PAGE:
US3099798A - Stabilized phase-sensitive servo loop demodulators - Google Patents

Stabilized phase-sensitive servo loop demodulators Download PDF

Info

Publication number
US3099798A
US3099798A US809057A US80905759A US3099798A US 3099798 A US3099798 A US 3099798A US 809057 A US809057 A US 809057A US 80905759 A US80905759 A US 80905759A US 3099798 A US3099798 A US 3099798A
Authority
US
United States
Prior art keywords
input
variable
frequency
output
oscillator
Prior art date
Legal status (The legal status is an assumption and is not a legal conclusion. Google has not performed a legal analysis and makes no representation as to the accuracy of the status listed.)
Expired - Lifetime
Application number
US809057A
Inventor
Glen E Miller
Current Assignee (The listed assignees may be inaccurate. Google has not performed a legal analysis and makes no representation or warranty as to the accuracy of the list.)
Boeing Co
Original Assignee
Boeing Co
Priority date (The priority date is an assumption and is not a legal conclusion. Google has not performed a legal analysis and makes no representation as to the accuracy of the date listed.)
Filing date
Publication date
Application filed by Boeing Co filed Critical Boeing Co
Priority to US809057A priority Critical patent/US3099798A/en
Application granted granted Critical
Publication of US3099798A publication Critical patent/US3099798A/en
Anticipated expiration legal-status Critical
Application status is Expired - Lifetime legal-status Critical

Links

Images

Classifications

    • HELECTRICITY
    • H03BASIC ELECTRONIC CIRCUITRY
    • H03DDEMODULATION OR TRANSFERENCE OF MODULATION FROM ONE CARRIER TO ANOTHER
    • H03D3/00Demodulation of angle-, frequency- or phase- modulated oscillations
    • H03D3/02Demodulation of angle-, frequency- or phase- modulated oscillations by detecting phase difference between two signals obtained from input signal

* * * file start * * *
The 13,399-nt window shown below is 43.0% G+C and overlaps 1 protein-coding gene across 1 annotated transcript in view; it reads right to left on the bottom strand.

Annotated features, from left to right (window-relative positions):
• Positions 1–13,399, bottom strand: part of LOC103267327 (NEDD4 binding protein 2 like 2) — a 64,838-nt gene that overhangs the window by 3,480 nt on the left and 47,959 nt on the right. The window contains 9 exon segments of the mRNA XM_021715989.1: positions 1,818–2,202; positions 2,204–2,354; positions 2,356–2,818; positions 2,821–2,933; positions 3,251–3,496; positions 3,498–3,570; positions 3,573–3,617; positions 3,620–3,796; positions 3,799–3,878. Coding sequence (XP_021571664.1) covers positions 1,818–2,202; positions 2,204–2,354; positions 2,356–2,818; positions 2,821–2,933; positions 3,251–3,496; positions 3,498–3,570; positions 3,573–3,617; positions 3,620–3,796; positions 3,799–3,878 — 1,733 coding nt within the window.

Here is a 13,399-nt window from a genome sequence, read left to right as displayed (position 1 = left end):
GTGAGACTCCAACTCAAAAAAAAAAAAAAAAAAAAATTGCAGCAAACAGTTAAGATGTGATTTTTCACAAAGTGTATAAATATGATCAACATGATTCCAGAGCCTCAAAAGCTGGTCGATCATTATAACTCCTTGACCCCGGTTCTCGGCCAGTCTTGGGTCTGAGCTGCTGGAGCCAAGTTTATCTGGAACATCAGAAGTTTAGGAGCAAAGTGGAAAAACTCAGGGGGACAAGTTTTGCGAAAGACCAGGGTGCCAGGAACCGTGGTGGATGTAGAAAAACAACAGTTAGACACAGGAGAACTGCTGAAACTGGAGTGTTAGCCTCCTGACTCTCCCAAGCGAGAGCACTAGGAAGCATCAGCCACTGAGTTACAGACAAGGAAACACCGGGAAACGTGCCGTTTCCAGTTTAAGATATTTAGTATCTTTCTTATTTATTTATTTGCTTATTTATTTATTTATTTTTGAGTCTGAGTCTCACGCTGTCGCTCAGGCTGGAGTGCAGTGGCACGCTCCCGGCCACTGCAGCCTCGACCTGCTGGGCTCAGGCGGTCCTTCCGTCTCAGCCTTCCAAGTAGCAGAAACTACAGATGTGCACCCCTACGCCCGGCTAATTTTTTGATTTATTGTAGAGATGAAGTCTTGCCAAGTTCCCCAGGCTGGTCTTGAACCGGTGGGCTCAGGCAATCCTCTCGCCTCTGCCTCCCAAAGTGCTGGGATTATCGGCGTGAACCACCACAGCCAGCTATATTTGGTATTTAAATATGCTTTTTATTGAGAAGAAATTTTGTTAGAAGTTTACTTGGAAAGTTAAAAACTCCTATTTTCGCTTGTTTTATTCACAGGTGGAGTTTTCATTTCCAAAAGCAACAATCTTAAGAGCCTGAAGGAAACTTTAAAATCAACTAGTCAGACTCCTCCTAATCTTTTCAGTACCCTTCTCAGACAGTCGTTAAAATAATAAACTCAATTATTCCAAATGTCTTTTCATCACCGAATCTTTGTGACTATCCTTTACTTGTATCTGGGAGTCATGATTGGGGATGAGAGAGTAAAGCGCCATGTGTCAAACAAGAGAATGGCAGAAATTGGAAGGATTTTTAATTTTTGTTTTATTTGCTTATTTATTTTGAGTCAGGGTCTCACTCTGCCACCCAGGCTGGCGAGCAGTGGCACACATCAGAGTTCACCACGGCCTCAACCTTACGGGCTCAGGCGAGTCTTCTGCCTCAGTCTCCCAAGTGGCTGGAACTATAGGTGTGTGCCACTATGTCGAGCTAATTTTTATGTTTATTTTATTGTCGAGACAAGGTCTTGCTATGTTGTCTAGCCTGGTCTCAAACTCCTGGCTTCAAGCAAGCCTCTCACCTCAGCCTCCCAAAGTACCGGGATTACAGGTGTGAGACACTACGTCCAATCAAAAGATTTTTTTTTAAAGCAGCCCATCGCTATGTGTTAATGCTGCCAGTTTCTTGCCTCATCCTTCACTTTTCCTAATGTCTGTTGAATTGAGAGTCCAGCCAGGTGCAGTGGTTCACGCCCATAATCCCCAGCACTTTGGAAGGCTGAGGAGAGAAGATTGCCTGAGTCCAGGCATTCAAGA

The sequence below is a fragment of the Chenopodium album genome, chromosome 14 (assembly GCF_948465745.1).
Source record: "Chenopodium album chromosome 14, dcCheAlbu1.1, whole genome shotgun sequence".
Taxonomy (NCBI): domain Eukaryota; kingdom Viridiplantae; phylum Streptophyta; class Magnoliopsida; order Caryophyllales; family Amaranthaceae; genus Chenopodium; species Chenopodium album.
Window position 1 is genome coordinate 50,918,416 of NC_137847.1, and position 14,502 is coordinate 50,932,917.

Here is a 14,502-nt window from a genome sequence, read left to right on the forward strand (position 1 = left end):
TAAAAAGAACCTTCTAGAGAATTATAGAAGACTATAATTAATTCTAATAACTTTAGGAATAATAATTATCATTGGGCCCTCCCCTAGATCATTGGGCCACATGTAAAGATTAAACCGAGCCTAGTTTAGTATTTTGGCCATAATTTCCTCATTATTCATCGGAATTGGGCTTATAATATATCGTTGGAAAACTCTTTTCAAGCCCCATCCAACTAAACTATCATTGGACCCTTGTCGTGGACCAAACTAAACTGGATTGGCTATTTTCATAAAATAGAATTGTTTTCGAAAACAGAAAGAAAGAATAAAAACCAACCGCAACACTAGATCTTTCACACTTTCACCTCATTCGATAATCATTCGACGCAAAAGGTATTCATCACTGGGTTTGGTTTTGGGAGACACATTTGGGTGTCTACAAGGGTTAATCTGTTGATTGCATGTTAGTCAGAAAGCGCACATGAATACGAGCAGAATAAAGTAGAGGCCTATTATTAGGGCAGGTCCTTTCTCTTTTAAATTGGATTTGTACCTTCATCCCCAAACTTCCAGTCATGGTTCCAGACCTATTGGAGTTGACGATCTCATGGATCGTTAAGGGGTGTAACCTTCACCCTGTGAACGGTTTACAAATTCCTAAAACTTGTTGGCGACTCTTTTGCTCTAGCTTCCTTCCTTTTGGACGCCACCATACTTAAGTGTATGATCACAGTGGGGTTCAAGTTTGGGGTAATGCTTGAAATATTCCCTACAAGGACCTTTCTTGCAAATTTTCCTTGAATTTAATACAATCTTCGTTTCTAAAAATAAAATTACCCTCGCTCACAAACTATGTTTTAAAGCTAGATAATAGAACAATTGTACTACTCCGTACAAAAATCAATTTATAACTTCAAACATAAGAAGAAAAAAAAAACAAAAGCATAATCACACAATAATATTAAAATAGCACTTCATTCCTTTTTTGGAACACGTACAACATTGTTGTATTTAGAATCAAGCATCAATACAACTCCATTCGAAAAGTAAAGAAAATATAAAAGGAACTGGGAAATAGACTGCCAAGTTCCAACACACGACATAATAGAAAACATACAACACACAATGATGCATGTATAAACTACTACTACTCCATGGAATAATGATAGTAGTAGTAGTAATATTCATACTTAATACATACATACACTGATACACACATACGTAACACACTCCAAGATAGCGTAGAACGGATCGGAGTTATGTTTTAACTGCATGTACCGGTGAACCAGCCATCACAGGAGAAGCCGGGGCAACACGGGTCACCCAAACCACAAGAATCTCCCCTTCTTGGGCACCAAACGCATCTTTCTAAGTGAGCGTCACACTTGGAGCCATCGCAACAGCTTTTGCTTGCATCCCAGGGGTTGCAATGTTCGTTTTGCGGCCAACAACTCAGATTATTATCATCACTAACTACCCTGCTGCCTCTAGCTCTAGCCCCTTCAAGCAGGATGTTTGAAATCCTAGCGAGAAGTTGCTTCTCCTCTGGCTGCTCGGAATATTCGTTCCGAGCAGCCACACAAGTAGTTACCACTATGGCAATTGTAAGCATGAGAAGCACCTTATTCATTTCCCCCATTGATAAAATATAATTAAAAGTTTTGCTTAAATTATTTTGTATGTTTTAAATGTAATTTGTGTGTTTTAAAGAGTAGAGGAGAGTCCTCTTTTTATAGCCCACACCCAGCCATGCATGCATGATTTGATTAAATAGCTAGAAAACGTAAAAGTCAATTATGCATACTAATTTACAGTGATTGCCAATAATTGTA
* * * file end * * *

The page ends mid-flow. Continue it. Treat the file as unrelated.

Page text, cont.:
• H03D3/24Modifications of demodulators to reject or remove amplitude variations by means of locked-in oscillator circuits
    • H03D3/241Modifications of demodulators to reject or remove amplitude variations by means of locked-in oscillator circuits the oscillator being part of a phase locked loop
    • HELECTRICITY
    • H03BASIC ELECTRONIC CIRCUITRY
    • H03DDEMODULATION OR TRANSFERENCE OF MODULATION FROM ONE CARRIER TO ANOTHER
    • H03D1/00Demodulation of amplitude-modulated oscillations
    • H03D1/22Homodyne or synchrodyne circuits

Description

G. E.. MILLER July 30, 1963 STABILIZED PHASE- SENSITIV SERVO LOOP DEMODULATORS 5 Sheets-Sheet 1 Filed April 27, 1959 INVENTOR. Gli/v Afl/15 A Trae/V576' G. E. MILLER July 30, 1963 STABILIZED PHASE-SENSITIVE SERVO LOOP DEMODULATORS Filed April 27, 1959 3 Sheets-Shea?I 2 faywm? we im A free/YE V5' July' 30, 1963 G. E. MILLER Y 3,099,798

STABILIZED PHASE-SENSIHVE sERvo LooP DEMoDULAToRs Filed April 27, 1959 s sheets-sheet' s i 5 L I I W III if 90 w -Ill lk INVENTOR. Q 61E/v E. M/u 5 t@ Q BY Q fly/nada, @mf

United States Patent O 3,099,798 STABHJZED PHASE-SENSITIVE SERV() LOUP DEMODULATORS Glen E. Miller, Kent, Wash., assignor to Boeing Airplane Company, Seattle, Wash., a corporation of Delaware Filed Apr. 27, 1959, Ser. No. 809,057 3 Claims. (Cl. 329-124) This invention relates to improvements in phase-sensitive servo loop type demodiulators and more particularly concerns means to improve the stability and response characteristics thereof. The invention is herein illustratively described by reference to its presently preferred form; however, it will be recognized that certain modifications and changes therein with respect to details may be made without departing from the underlying or essential features involved.

The lesser deterioration of signal-to-noise ratio incurred during demodulation makes the phase-sensitive servo loop demodulator an attractive system. This basic advantage is particularly important in demodul-ating weak signals in the presence of noise and stems from the fact that the phase-sensitive servo loop performs only essentially linear operations on the signal and noise components whereas with other systems, depending upon nonlinear circuit characteristics for their operation, some of the signal energy is converted into un-usable side bands and the signal-to-noise ratio is diminshed. However, it has not been possible or practicable in many instances heretofore to use the phase sensitive servo loop demodulator in its previously known forms because of certain inherent instabilities caused by such factors as variable temperature, humidity, power supply voltage, etc.

A broad object of this invention is to overcome these causes of instability in such demodulators and to provide long-term drift stability therein.

A related object is to achieve the foregoing purposes while preserving the adaptability and flexibility of the circuit to suit different design requirements, such as required values for demodulator gain, for input or driving impedance of the variable frequency oscillator, etc.